In recent years, the science and engineering for controlling sound transmission in buildings have shifted from a focus on individual assemblies such as walls or floors, to a focus on performance of the complete system. Standardized procedures for calculating the overall transmission, combined with standardized measurements to characterize sub-assemblies, provide much better prediction of sound transmission between adjacent indoor spaces. The International Standards Organization (ISO) has published a calculation method, ISO 15712-1 that uses laboratory test data for sub-assemblies such as walls and floors as inputs for a detailed procedure to calculate the expected sound transmission between adjacent rooms in a building. This standard works very well for some types of construction, but to use it in a North American context one must overcome two obstacles – incompatibility with the ASTM standards used by our construction industry, and low accuracy of its predictions for lightweight wood or steel frame construction. To bypass limitations of ISO 15712-1, this Guide explains how to merge ASTM and ISO test data in the ISO calculation procedure, and provides recommendations for applying extended measurement and calculation procedures for specific common types of construction. This Guide was developed in a project established by the National Research Council of Canada to support the transition of construction industry practice to using apparent sound transmission class (ASTC) for sound control objectives in the National Building Code of Canada (NBCC). However, the potential range of application goes beyond the minimum requirements of the NBCC – the Guide also facilitates design to provide enhanced sound insulation, and should be generally applicable to construction in both Canada and the USA. This publication contains a limited set of examples for several types of construction, to provide an introduction and overview of the ASTC calculation procedure. Additional examples and measurement data can be found in the companion documents to this Guide, namely NRC Research Reports RR-333 to RR-337. Furthermore, the calculation procedure outlined and illustrated in this Guide is also used by the software web application soundPATHS, which is available for free on the website of the National Research Council of Canada (see the references in Section 7 of this Guide for access details).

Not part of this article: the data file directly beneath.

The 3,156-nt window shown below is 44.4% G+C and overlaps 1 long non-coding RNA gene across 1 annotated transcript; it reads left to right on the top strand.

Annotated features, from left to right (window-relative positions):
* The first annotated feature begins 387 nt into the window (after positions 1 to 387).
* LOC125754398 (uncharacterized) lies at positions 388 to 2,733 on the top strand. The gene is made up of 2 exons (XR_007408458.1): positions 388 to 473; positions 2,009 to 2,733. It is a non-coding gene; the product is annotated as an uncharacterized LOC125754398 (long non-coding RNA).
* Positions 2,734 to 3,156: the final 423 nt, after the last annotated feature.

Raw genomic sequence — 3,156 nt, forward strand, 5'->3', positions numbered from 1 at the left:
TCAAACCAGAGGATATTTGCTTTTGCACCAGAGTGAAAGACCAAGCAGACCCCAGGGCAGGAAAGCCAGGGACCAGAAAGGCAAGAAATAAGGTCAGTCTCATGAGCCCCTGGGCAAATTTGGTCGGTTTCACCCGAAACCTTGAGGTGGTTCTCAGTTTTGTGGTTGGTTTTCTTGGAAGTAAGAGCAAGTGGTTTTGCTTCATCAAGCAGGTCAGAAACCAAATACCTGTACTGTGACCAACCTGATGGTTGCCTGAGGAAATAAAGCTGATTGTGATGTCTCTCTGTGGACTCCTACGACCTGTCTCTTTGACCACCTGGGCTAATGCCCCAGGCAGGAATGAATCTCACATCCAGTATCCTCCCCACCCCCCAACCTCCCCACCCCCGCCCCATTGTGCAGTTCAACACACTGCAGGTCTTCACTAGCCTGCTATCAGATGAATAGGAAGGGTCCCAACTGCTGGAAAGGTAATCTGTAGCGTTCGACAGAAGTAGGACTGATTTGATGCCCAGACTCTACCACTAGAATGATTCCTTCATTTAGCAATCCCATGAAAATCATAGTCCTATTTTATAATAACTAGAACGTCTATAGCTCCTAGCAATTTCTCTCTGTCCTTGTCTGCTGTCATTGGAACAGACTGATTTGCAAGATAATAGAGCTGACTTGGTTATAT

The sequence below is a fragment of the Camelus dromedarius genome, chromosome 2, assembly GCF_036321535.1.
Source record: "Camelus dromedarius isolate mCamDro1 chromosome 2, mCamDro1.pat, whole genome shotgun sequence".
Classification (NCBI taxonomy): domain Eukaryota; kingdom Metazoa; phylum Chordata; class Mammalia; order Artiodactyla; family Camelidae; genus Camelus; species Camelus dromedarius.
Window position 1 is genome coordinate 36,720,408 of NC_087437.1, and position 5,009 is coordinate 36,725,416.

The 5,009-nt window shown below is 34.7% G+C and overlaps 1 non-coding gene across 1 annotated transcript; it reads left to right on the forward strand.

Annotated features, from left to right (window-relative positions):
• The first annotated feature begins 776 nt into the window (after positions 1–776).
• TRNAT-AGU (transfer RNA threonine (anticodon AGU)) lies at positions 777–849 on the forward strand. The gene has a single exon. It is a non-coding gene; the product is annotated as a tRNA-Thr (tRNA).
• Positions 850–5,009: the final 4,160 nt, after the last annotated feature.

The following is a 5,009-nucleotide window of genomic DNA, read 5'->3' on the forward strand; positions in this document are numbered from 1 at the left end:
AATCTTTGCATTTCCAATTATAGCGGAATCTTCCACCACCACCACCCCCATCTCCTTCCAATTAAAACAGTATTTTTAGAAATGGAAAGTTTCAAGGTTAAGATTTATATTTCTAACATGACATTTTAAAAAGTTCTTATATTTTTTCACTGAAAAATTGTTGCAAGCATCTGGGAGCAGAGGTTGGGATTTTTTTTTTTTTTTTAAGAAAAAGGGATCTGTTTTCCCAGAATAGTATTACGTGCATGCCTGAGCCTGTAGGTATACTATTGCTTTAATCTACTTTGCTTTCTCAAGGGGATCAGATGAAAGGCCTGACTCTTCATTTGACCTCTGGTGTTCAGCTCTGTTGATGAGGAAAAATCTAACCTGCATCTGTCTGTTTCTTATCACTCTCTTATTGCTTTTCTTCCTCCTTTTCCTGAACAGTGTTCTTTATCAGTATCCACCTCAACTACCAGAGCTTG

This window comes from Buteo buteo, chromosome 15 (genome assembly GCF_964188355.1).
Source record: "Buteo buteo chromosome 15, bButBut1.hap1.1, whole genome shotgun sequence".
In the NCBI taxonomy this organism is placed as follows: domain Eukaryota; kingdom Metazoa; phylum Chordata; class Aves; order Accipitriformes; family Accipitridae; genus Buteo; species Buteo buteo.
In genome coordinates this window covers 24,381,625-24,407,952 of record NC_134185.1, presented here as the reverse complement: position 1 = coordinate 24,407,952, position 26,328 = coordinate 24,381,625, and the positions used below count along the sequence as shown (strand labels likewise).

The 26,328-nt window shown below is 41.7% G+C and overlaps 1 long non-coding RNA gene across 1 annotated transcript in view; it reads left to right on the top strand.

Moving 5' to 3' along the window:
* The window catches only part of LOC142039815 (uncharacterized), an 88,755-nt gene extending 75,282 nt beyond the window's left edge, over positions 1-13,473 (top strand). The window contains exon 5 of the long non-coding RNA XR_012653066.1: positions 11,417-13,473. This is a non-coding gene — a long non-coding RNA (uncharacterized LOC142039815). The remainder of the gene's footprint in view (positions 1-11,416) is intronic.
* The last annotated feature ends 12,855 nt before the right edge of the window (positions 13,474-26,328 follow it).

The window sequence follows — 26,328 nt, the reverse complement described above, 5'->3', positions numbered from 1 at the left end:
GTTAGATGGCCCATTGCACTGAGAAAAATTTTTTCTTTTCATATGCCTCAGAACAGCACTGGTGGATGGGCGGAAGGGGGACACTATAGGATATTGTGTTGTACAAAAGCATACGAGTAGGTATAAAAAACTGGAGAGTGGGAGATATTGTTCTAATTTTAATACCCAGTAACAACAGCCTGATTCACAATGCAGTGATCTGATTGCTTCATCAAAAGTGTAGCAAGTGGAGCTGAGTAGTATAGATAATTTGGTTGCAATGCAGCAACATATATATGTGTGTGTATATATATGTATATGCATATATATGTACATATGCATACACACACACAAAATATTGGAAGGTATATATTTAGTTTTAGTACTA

This Report presents the results from experimental studies of the airborne sound transmission of mass timber assemblies, together with an explanation of the calculation procedures to predict the apparent sound transmission class (ASTC) rating between adjacent spaces in a building constructed of mass timber assemblies.
The experimental data which is the foundation for this Report includes the laboratory measured sound transmission loss of wall and floor assemblies constructed of Cross Laminated Timber (CLT), Nail-Laminated Timber (NLT) and Dowel-Laminated Timber (DLT), and the laboratory measured vibration reduction index between assemblies of junctions between CLT assemblies. The presentation of the measured data is combined with the presentation of the appropriate calculation procedures to determine the ASTC rating in buildings comprised of such assemblies along with numerous worked examples.
Several types of CLT constructions are commercially available in Canada, but this study focused on CLT assemblies with an adhesive applied between the faces of the timber elements in adjacent layers, but no adhesive bonding between the adjacent timber elements within a given layer. These CLT assemblies could be called “Face-Laminated CLT Assemblies” but are simply referred to as CLT assemblies in this Report. Another form of CLT assemblies does have adhesive applied between the faces of the timber elements in adjacent layers as well as adhesive to bond the adjacent timber elements within a given layer. These assemblies are referred to as “Fully-Bonded CLT Assemblies” in this Report. Because fully-bonded CLT assemblies have different properties than face-laminated CLT assemblies, the sound transmission data and predictions in this Report do not apply to fully-bonded CLT assemblies.